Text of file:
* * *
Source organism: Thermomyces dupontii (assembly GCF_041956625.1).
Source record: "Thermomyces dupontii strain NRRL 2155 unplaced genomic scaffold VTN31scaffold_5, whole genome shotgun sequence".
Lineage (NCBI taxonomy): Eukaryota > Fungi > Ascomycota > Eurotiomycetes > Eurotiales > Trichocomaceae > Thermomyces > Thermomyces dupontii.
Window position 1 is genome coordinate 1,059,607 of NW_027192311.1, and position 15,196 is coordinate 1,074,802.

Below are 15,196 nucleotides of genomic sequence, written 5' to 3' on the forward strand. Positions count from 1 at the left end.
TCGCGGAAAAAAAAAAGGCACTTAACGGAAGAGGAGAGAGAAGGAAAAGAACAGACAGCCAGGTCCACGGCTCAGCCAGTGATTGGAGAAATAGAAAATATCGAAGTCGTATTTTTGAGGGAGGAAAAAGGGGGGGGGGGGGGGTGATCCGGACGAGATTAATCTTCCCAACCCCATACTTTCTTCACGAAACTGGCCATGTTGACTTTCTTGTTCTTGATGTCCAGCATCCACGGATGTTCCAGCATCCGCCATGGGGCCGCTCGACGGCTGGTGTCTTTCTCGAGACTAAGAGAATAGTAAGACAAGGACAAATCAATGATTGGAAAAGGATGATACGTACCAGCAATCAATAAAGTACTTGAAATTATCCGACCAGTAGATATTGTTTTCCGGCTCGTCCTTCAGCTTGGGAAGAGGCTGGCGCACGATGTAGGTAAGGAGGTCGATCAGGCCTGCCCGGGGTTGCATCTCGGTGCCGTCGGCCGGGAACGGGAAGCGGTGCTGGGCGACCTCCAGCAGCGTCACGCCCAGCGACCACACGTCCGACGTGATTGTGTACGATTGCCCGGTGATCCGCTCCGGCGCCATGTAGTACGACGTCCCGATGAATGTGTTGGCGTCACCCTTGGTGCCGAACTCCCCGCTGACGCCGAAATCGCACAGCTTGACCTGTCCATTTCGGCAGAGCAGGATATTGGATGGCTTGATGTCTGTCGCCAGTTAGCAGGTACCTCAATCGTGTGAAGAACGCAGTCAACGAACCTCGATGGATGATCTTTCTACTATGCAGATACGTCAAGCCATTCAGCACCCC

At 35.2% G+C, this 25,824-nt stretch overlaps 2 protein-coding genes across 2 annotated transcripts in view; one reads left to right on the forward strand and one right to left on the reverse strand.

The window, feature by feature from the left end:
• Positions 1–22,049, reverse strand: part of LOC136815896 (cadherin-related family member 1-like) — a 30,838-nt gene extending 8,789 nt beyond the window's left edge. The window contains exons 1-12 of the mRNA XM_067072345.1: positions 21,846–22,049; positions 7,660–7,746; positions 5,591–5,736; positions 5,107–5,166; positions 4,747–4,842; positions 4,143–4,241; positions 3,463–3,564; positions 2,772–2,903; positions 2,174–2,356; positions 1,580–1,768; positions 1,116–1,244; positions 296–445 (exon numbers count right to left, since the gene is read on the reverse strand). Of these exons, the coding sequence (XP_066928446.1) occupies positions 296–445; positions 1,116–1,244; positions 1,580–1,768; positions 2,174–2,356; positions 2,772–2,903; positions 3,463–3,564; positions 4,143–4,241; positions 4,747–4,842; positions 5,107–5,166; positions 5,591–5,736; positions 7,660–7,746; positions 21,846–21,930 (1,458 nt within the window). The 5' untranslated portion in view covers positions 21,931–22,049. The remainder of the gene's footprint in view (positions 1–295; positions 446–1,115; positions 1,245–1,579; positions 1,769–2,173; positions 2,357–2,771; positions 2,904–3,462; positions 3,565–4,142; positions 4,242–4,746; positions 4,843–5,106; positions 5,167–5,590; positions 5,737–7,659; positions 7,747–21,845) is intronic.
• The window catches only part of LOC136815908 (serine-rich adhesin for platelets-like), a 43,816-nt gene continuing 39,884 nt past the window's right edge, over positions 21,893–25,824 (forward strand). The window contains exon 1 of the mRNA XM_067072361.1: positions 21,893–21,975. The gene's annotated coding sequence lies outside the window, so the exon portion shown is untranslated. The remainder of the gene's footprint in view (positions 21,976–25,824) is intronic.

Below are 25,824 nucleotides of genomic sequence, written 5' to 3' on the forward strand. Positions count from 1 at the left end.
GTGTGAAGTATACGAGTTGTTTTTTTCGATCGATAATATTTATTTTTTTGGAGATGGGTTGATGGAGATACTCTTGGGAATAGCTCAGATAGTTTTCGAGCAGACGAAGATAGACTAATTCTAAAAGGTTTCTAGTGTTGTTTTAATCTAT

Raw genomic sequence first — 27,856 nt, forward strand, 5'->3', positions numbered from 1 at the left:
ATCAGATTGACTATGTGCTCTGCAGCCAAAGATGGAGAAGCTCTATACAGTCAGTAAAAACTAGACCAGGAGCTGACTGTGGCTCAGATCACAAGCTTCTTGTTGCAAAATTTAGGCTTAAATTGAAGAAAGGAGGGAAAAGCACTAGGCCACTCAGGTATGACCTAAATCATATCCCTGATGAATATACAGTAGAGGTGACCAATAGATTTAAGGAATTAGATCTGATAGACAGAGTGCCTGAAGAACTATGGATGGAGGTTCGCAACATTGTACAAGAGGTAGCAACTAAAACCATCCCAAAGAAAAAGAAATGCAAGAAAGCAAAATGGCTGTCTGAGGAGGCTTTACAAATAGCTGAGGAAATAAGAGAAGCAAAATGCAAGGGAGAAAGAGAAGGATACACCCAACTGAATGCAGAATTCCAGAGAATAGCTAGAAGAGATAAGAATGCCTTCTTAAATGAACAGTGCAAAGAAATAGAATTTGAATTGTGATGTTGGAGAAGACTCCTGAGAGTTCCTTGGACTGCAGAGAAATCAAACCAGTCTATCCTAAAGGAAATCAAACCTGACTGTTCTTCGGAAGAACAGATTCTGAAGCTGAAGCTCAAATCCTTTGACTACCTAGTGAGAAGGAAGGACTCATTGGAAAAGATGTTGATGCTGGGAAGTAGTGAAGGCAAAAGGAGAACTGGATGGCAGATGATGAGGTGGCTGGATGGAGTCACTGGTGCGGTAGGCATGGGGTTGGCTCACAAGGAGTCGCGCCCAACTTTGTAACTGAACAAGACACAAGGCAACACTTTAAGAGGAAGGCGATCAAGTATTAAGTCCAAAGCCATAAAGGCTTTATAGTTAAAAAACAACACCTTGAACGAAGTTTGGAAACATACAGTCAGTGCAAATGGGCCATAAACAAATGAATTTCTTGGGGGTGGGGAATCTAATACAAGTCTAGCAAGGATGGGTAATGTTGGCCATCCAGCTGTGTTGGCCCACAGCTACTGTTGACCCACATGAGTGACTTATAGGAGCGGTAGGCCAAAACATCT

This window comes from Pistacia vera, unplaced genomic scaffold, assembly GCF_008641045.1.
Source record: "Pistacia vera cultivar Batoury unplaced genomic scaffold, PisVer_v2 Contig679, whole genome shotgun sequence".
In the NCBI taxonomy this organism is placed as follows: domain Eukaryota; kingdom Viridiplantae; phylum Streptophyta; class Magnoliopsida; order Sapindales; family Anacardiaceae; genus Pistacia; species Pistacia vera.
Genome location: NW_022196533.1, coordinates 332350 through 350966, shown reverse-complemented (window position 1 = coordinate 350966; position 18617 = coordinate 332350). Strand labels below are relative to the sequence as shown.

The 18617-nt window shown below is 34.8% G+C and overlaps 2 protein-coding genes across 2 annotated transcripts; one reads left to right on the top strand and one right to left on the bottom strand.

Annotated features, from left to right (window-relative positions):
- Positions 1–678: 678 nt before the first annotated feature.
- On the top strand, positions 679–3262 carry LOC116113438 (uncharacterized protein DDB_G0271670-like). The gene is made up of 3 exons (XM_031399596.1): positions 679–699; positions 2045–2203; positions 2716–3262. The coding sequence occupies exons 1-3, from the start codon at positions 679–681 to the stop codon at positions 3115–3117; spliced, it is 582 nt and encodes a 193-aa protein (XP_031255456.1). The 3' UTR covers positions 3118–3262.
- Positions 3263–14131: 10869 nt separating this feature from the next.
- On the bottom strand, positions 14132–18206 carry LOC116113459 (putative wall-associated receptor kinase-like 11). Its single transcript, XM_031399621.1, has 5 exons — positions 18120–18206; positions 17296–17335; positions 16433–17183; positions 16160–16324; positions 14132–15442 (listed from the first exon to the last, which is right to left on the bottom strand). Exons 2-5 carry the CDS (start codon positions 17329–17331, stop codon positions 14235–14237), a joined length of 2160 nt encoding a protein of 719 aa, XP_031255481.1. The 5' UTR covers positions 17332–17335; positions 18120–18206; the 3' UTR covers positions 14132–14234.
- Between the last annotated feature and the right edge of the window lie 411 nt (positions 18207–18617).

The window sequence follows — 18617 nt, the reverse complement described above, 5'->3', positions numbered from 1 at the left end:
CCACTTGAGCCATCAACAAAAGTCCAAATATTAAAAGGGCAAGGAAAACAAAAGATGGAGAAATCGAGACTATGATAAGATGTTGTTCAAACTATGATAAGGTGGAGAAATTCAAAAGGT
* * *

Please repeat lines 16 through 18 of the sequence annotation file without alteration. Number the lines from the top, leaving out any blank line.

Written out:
Source record: "Pistacia vera cultivar Batoury unplaced genomic scaffold, PisVer_v2 Contig679, whole genome shotgun sequence".
In the NCBI taxonomy this organism is placed as follows: domain Eukaryota; kingdom Viridiplantae; phylum Streptophyta; class Magnoliopsida; order Sapindales; family Anacardiaceae; genus Pistacia; species Pistacia vera.
Genome location: NW_022196533.1, coordinates 332350 through 350966, shown reverse-complemented (window position 1 = coordinate 350966; position 18617 = coordinate 332350). Strand labels below are relative to the sequence as shown.